Ted is primarily a landscape painter who uses a strong palette of color in his work. These colors often fill closed shapes and do not blend into each other. His landscapes are of the Yukon territory in Canada. In one of these paintings he included an inukshuk.
An inukshuk is a stone sculpture in the form of an abstract person created by the Inuit people that inhabit North America and the Arctic Circle. These sculptures are not made to be decorative, but are used to communicate messages. I told the students to think of them as "traffic signs" in the wilderness. The arms could point in the direction of a safe passage. They may also be made to honor an ancestor.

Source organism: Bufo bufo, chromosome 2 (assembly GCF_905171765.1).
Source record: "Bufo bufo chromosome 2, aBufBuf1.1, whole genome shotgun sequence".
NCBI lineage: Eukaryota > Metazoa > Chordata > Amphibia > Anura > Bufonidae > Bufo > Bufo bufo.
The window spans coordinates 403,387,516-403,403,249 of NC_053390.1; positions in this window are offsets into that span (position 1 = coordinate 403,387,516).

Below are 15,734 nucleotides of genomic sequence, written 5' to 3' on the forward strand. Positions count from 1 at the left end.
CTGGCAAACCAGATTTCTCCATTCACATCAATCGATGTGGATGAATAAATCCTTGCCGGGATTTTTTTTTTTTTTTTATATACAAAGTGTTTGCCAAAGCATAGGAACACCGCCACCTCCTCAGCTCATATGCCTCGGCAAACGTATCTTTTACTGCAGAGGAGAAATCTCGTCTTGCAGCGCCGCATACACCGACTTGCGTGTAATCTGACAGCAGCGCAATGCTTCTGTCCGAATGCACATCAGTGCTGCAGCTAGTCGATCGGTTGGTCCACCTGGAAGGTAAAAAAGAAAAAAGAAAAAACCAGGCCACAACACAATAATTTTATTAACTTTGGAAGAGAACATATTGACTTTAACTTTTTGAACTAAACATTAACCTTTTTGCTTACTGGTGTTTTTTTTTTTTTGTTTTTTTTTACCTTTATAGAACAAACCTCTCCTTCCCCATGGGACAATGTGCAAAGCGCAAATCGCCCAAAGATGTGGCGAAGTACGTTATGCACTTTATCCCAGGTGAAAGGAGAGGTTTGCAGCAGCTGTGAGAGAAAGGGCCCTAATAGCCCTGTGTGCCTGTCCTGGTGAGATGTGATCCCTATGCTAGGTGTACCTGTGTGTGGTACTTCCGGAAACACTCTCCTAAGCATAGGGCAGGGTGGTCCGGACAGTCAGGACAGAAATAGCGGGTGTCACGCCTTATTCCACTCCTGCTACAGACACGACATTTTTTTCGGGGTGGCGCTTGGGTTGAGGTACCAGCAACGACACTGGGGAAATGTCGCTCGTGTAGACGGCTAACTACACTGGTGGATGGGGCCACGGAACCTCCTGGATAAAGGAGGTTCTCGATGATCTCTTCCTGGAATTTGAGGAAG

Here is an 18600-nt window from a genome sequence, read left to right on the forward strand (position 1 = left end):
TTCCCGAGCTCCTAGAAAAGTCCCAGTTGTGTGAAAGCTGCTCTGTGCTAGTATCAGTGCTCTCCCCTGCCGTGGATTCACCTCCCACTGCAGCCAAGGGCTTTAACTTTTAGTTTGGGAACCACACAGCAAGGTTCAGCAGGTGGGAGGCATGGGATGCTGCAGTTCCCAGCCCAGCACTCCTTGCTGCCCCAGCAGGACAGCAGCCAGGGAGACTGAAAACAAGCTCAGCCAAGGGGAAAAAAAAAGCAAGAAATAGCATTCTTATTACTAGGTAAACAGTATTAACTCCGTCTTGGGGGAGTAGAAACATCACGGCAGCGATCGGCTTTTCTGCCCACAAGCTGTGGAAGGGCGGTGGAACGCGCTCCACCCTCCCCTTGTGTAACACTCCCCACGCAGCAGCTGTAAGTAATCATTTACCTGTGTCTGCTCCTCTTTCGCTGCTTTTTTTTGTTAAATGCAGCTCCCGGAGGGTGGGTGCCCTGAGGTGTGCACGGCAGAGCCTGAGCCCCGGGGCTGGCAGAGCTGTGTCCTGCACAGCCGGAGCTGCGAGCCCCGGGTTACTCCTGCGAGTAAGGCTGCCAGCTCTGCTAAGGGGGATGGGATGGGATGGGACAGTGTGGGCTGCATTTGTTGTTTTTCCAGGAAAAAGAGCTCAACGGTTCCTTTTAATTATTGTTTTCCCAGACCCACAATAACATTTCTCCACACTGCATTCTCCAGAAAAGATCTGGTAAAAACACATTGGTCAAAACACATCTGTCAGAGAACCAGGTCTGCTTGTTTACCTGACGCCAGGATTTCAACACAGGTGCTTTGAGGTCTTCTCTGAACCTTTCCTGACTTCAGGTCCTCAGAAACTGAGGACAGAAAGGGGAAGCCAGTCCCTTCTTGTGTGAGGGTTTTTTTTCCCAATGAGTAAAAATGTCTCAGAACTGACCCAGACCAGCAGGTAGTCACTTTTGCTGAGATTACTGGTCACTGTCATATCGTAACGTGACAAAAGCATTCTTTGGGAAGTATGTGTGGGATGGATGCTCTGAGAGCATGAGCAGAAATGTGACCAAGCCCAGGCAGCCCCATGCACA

While discussing the art of Ted and the Inuit people, we discussed warm and cool colors and identified them in the above painting. We also talked about positive and negative shapes and how their relationship with one another is very important to the success of an image. These shapes should interact in an interesting way and have enough variety to keep a viewer engaged in the artwork.
We followed the plan that the Artist Woman laid out in her blog post- laying out the composition in pencil, tracing contour lines with crayon, applying watercolor to the paper, and cutting black paper to create our own inukshuks.
When doing the painting I demonstrated adding more water to the paint to make lighter tints of colors. I applied this technique to a stream shape in my painting by starting out dark in the back and adding more and more water to it as the shape continued down to the bottom of the page. By doing this it made the shape look more 3d and added more depth to the painting.
Students were encouraged to use creative thinking to create an image that used warm and cool colors effectively and had an interesting relationship between the positive and negative shapes.